Throwback Thursday: Rebar in old-time ballparks
As baseball fans in New York, Tampa Bay and other American League East towns are painfully aware, the Boston Red Sox have clinched the division title. Naturally, being builders, we got to thinking about the team’s ancient home, Fenway Park (above). Built in 1912, it belongs to the first generation of sports stadiums constructed of steel-reinforced concrete, a material gaining widespread acceptance in the wake of San Francisco’s devastating earthquake of 1906. Other examples include Stanford Stadium (1921) and Los Angeles Memorial Coliseum (1923) in California, and of course the original Yankee Stadium (1923) in New York (pictured below).
Believe it or not, when crews erected Fenway’s “spacious grandstand” (as the Globe called it then and nobody does now), the process was so cutting-edge that the local Society of Civil Engineers visited to observe (below). Nevertheless, much of the project’s construction practices seem outdated today.
For example, carpenters built the formwork for the columns and deck slab out of oak timber, according to Glenn Stout, a former concrete foreman and the author of a history of the park’s construction. “They had to do everything with wood,” Stout said in an interview. “They didn’t use plywood back then; they used wooden planks—usually oak, which was readily available.” In fact, you can still see the marks of wood grain on the concrete in some places.
Today, said Fred Collins of Liberty Construction, formwork is typically a composite of plywood and steel—a modular steel frame, with plywood facing. “For efficiency, for speed,” said Collins, who is Liberty’s northeast regional general superintendent of concrete field operations. “It enables you to pour larger quantities of concrete.”
The pouring process in 1912 was different, too. As Stout wrote in his book:
Unlike today, concrete was not mixed and then hauled to the site by truck. Instead a concrete plant was built on-site [where] cement, sand and an aggregate of crushed stone and water were mixed together [then dumped] into a concrete dump bucket. The wet concrete was hoisted to the appropriate place and the concrete emptied into wheeled sidecars . . . essentially wheelbarrows, but with much larger wheels and a much greater capacity.
Workers then “manhandled” these wheelbarrows into place and, “where possible, simply dumped the concrete onto the deck [then] raked it into place and agitated the concrete to remove any air bubbles,” Stout wrote. Where the deck sloped, the mix was “dumped into chutes, and workers then had to force the concrete down manually, using shovels not unlike canoe paddles.”
It was dirty, dangerous work, Stout added. A scratch from the rebar carried the threat of tetanus. “Shoulders and arms ached from the burden of shoveling the heavy mixture, which typically weighed 150 pounds per cubic foot. . . . For this, the workers earned perhaps fifty cents an hour.”
Though some of that process is familiar, workers today have the benefit of ready-mix concrete being delivered to the site by concrete mixer trucks, and they can place the product using concrete pump trucks, some with booms able to reach nearly 200 feet. See, for example, how concrete was poured at the new stadium for the NFL’s Minnesota Vikings. In work on skyscrapers, a standpipe can enable pumping over even greater distances, up to 700 feet in extreme cases.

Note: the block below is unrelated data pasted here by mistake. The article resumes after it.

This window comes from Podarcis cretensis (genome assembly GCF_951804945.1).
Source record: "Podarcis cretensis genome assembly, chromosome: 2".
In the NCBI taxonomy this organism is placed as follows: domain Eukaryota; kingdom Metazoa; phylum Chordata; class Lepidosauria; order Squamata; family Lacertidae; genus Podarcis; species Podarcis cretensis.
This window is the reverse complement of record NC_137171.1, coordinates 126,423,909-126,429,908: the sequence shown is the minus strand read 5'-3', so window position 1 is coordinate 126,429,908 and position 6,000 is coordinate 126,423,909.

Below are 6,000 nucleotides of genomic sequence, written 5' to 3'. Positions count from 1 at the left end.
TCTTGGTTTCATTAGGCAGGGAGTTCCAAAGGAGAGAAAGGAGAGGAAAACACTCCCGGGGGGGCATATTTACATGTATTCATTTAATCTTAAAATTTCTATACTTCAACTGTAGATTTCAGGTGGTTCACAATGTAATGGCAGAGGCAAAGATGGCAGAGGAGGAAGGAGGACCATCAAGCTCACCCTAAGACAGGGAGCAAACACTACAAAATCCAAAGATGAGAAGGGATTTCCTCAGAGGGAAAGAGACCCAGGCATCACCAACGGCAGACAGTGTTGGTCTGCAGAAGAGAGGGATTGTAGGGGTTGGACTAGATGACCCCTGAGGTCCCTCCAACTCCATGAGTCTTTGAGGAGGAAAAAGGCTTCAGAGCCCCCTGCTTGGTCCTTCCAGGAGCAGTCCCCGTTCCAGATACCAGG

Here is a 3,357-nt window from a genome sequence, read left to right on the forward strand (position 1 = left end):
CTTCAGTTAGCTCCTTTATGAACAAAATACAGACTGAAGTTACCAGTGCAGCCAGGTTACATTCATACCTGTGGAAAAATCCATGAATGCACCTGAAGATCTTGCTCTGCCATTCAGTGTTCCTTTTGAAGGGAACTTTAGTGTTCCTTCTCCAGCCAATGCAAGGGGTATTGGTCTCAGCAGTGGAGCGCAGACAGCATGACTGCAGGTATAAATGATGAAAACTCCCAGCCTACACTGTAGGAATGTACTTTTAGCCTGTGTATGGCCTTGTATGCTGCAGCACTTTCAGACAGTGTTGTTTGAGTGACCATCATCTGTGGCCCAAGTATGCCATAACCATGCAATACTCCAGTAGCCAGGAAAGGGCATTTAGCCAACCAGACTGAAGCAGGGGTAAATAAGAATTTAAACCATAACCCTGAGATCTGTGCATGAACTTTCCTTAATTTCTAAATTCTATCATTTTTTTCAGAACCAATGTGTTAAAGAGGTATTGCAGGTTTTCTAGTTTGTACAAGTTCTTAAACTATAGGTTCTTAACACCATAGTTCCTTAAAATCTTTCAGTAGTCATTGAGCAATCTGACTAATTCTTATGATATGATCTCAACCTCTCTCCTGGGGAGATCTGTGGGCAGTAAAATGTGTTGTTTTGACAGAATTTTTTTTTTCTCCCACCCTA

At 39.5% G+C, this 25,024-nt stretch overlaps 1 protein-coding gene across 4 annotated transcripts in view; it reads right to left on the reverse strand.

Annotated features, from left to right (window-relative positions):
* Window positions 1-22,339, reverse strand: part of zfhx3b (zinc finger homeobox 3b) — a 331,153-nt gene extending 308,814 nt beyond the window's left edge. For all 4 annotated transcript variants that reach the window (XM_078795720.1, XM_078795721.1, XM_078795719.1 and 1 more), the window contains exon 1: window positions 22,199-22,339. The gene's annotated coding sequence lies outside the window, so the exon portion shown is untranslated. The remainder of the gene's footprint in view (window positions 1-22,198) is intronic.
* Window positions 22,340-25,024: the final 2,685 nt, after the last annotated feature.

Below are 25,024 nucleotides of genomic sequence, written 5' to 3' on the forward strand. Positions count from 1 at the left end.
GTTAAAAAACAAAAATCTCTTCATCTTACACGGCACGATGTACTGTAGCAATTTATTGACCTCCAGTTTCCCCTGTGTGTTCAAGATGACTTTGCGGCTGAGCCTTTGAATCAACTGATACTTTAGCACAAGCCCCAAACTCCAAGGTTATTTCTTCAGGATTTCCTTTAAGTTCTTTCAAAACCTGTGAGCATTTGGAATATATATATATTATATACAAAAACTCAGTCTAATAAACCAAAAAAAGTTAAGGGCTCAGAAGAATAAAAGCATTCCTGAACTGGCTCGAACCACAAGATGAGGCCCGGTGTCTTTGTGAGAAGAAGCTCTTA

To cure the concrete during a brutal winter, said Stout by phone, the workers of 1912 covered it with straw and probably also kept it warm with “salamander”-style space heaters. These methods helped protect the concrete from freezing during its curing process and allowed the concrete to reach its intended design strength.
Sean Nelligan, former COO for Liberty’s concrete division, said he used hay to cure a small section of concrete once, ten years ago, and even then it was rare. Today, workers typically use insulating blankets and modern methods such as ground thaw heating equipment.
Remarkably, the early reinforced-concrete stadiums could often be completed within months. Fenway Park (initial capacity: 24,000) was built between October 1911 and April 1912, including a month-and-a-half stoppage due to freezing temperatures—though workers were still installing the “opera seats,” as they were called, during an exhibition game. Stanford Stadium (capacity 50,000) was built over the summer of 1921. The Red Sox spent $650,000 on construction; the University of Stanford, $200,000.
For comparison, the new Yankee Stadium (2009) and Marlins Park (2012) each took two years and eight months to complete. (The former seats about 50,000; the latter, 37,000.) The Yankees spent $2.3 billion to build their new home; the Marlins, $634 million. (Also, thanks to leaps in the technology of documentation, the curious can view a rapid replay of the entire day-by-day construction of Marlins Park.)
Though in many ways Fenway Park has not aged well (the size of those seats!), Stout maintains that it was solidly built. Among other signs, he notes the lack of spalling: “Unlike at the parking garage across Lansdowne Street, which was built around the same time, Fenway’s concrete hasn’t deteriorated or flaked or dusted away in over 100 years.”
That said, a truly ancient stadium, such as Rome’s Colosseum, might not be impressed with a mere century of solidity. Concrete has a long history in construction—albeit with an enormous gap from the fall of the Roman Empire until the Victorian era—and we’ll be revisiting the topic again. Stay tuned.
This post was written by Suffolk Construction’s Content Writer Patrick L. Kennedy. If you have questions, Patrick can be reached at PKennedy@suffolk.com. You can connect with him on LinkedIn here or follow him on Twitter at @PK_Build_Smart.